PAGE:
On Trinity Sunday the church confesses her faith using the Athanasian creed. Ok, some churches do. Full disclosure: not many churches use the Athanasian creed any more. In fact, some Christians have never heard of nor read the Athanasian creed (which is, by the way, like an American never reading or hearing of the constitution, but I digress). The reason? If you are reading this before worship, you will see in just a minute; if reading this after worship, you now know why. The Athanasian creed is bulkier and more cumbersome than its ecumenical counterparts. In a word, it takes more effort and work for a congregation to get through together. The marginalization of this creed is unfortunate. It is a fantastic document, one that Luther regarded as “the most important and glorious composition since the days of the apostles,” … Read More »
Pentecost means “fiftieth day” and is the church’s celebration of the day when the eleven apostles and others were given the Holy Spirit, fifty days after Jesus’ resurrection. Sometimes Pentecost is referred to as the birthdate of the church. While admittedly a bit trite and even cheesy, this does get at something important. Pentecost is ecclesiological in its focus. That is, Pentecost is primarily a day for us to celebrate the church as a corporate community. This is really interesting, at least to me, because in the past whenever I thought of Pentecost, I had always thought of the Holy Spirit or of the personal ministry of the Holy Spirit in the believer’s life or of a Pentecostal believer who talked about the ministry of the Holy Spirit. But after becoming reformed I came to understand that the Holy Spirit’s … Read More »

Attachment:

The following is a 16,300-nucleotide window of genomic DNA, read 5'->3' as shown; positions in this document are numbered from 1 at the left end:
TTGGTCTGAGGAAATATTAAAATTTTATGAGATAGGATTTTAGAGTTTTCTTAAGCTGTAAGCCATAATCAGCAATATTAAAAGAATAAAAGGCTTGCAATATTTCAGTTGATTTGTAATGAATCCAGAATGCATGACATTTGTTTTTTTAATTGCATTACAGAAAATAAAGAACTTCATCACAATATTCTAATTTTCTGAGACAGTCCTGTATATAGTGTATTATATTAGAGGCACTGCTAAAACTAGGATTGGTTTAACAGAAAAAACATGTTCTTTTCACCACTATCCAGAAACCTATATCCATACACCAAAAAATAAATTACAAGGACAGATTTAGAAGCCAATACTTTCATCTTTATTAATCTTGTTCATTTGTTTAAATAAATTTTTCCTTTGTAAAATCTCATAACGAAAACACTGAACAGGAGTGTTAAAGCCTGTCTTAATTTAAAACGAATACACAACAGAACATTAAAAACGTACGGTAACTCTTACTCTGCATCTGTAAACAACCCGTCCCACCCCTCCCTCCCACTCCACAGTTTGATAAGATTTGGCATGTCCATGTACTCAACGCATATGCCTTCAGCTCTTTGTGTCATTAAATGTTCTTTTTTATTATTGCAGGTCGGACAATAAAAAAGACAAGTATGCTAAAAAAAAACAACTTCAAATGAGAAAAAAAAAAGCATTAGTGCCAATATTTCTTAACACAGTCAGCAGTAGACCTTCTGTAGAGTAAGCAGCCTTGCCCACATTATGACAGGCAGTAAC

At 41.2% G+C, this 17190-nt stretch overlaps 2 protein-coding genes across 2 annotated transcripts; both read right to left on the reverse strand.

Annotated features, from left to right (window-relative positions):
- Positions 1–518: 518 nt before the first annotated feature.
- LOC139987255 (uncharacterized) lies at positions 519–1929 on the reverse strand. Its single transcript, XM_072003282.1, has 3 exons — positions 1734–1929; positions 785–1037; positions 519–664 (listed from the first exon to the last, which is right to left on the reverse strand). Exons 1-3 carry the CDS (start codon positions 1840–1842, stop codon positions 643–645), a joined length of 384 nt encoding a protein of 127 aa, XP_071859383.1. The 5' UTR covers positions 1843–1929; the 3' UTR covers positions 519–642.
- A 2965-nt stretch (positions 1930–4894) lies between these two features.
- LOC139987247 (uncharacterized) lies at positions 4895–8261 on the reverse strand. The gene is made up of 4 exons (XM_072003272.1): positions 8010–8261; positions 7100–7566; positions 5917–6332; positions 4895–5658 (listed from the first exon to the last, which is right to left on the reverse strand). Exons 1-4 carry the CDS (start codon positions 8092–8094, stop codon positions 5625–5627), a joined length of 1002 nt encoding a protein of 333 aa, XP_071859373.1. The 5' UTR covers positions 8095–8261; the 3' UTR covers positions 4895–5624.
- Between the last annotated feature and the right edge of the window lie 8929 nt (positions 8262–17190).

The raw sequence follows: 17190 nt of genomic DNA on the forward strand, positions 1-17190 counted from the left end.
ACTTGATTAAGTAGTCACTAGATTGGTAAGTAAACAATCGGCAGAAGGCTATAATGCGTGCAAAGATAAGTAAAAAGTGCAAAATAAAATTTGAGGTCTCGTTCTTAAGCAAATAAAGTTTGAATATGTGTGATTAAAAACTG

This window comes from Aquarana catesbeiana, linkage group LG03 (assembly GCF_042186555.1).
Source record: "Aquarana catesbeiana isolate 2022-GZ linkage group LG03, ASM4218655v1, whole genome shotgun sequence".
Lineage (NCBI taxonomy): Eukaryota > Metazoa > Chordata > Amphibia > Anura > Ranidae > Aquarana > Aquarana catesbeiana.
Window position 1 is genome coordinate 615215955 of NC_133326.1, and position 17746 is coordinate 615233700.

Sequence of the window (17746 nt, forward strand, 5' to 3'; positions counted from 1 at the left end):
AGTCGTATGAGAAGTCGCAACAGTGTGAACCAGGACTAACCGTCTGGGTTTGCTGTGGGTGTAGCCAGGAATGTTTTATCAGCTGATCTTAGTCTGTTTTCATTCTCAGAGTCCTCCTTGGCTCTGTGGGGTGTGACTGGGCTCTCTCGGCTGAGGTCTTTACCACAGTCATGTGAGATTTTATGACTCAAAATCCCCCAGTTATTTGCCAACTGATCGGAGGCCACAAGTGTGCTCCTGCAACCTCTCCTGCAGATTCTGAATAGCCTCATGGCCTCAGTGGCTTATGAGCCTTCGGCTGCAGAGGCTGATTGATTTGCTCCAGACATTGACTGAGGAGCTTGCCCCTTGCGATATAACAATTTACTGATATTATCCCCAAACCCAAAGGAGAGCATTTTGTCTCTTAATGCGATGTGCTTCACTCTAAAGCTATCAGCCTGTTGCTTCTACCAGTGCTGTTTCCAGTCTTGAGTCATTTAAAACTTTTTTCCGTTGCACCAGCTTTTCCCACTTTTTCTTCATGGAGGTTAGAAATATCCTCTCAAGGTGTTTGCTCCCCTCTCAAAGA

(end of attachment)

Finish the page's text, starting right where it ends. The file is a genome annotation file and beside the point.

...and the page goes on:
This sixth Sunday of Easter we continue looking into the resurrection. In the previous essay it was established that the Apostle Paul was a skeptic who changed his life because he claimed to have experienced the risen Jesus. This week we look at two facts: that skeptical James, brother of Jesus, was suddenly changed, and the empty tomb.
In the book, The Brother of Jesus: The Dramatic Story & Meaning of the First Archaeological Link to Jesus & His Family, Shanks and Witherington discuss the archaeological discovery of an ossuary (bone box) dating back to the first century with the following inscription “James, son of Joseph, brother of Jesus”. James, a monumental figure in the first centuries of Christianity, was the first head of the church in Jerusalem and he was a faithful, Torah-observing Jew.
The data we have for James … Read More »